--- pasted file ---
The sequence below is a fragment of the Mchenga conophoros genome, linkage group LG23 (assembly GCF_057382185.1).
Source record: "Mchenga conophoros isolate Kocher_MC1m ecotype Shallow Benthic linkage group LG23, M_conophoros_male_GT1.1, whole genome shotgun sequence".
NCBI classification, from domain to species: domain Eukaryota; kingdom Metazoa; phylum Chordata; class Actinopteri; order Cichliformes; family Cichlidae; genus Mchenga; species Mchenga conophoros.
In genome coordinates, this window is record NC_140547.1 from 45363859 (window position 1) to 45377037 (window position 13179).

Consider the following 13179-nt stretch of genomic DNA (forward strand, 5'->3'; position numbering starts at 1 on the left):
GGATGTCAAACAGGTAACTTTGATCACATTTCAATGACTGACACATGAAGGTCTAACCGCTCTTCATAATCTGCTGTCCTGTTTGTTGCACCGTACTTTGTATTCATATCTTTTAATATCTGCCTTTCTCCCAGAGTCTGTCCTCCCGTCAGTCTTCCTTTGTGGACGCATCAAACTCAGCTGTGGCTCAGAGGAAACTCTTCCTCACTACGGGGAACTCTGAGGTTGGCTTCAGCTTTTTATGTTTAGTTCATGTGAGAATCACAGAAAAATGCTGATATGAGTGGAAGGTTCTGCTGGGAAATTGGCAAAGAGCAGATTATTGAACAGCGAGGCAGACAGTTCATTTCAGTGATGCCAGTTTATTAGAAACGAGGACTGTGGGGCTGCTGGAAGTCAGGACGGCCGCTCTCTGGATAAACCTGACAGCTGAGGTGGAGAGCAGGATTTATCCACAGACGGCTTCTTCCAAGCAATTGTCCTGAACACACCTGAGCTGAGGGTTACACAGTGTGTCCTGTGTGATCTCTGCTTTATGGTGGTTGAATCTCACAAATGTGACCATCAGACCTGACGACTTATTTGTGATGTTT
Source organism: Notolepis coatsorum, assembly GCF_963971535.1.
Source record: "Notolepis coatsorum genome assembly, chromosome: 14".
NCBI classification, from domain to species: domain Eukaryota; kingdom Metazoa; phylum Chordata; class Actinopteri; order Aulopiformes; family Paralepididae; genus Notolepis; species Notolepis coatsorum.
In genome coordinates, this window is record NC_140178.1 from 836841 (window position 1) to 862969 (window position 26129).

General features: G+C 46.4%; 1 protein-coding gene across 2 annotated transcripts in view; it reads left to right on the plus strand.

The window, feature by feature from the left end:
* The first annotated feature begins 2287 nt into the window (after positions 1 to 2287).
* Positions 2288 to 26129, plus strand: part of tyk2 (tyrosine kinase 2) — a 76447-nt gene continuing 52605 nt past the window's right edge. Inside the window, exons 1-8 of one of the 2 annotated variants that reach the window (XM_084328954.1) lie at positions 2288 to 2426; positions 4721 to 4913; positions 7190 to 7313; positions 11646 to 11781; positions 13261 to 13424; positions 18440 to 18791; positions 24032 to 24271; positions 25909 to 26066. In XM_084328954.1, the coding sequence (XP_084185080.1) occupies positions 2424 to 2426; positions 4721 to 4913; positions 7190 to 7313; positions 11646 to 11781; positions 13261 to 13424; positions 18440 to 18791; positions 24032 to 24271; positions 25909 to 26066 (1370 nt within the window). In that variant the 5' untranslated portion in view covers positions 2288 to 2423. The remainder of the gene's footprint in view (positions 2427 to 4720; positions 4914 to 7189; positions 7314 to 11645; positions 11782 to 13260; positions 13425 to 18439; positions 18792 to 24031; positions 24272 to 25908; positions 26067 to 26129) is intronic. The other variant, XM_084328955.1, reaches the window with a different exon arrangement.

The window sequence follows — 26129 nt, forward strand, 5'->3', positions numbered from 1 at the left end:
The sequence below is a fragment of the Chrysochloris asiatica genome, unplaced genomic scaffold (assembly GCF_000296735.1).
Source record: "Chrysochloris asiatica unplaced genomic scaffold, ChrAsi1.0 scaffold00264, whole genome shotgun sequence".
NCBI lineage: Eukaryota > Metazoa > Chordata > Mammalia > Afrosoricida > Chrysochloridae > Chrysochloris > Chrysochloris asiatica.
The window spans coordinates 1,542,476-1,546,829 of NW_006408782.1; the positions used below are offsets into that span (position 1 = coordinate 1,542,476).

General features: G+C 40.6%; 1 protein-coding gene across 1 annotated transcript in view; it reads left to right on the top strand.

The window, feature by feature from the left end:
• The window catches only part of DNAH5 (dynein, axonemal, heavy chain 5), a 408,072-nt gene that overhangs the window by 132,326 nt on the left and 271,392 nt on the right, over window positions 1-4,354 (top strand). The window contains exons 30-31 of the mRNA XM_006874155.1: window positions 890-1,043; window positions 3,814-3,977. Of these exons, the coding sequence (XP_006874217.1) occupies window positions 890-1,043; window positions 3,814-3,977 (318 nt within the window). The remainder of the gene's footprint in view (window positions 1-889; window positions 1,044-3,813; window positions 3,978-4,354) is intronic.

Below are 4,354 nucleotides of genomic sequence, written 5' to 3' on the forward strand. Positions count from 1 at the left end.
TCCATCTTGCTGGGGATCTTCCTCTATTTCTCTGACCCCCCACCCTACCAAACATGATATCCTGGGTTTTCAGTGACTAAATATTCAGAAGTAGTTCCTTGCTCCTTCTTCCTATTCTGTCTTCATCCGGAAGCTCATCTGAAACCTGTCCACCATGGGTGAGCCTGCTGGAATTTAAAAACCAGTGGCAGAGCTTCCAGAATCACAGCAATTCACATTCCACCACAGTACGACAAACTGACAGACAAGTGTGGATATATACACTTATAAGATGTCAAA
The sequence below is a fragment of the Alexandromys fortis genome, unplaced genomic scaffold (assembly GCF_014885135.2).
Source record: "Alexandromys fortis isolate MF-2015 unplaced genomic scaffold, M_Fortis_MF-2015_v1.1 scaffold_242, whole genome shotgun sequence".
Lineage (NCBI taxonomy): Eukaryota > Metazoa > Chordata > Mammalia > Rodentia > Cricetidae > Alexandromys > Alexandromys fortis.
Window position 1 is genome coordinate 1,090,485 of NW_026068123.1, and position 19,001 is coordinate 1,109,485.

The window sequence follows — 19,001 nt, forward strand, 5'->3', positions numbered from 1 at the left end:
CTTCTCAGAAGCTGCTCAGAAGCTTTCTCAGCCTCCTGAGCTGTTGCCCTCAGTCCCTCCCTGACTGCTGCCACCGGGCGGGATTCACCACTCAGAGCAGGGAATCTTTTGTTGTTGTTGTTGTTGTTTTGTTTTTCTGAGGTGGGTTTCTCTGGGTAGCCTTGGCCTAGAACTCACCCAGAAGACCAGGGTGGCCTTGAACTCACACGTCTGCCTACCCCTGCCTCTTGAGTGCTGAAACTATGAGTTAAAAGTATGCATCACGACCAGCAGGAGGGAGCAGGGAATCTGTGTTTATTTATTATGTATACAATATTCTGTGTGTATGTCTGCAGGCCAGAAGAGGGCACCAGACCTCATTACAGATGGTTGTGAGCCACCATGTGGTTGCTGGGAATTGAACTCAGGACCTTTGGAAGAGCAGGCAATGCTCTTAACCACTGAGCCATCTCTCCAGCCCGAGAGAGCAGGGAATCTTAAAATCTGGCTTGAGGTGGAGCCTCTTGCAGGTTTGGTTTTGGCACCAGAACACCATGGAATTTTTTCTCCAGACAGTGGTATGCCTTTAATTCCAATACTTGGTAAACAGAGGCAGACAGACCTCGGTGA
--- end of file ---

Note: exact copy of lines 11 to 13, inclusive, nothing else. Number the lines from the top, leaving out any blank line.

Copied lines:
General features: G+C 46.4%; 1 protein-coding gene across 2 annotated transcripts in view; it reads left to right on the plus strand.

The window, feature by feature from the left end:
* The first annotated feature begins 2287 nt into the window (after positions 1 to 2287).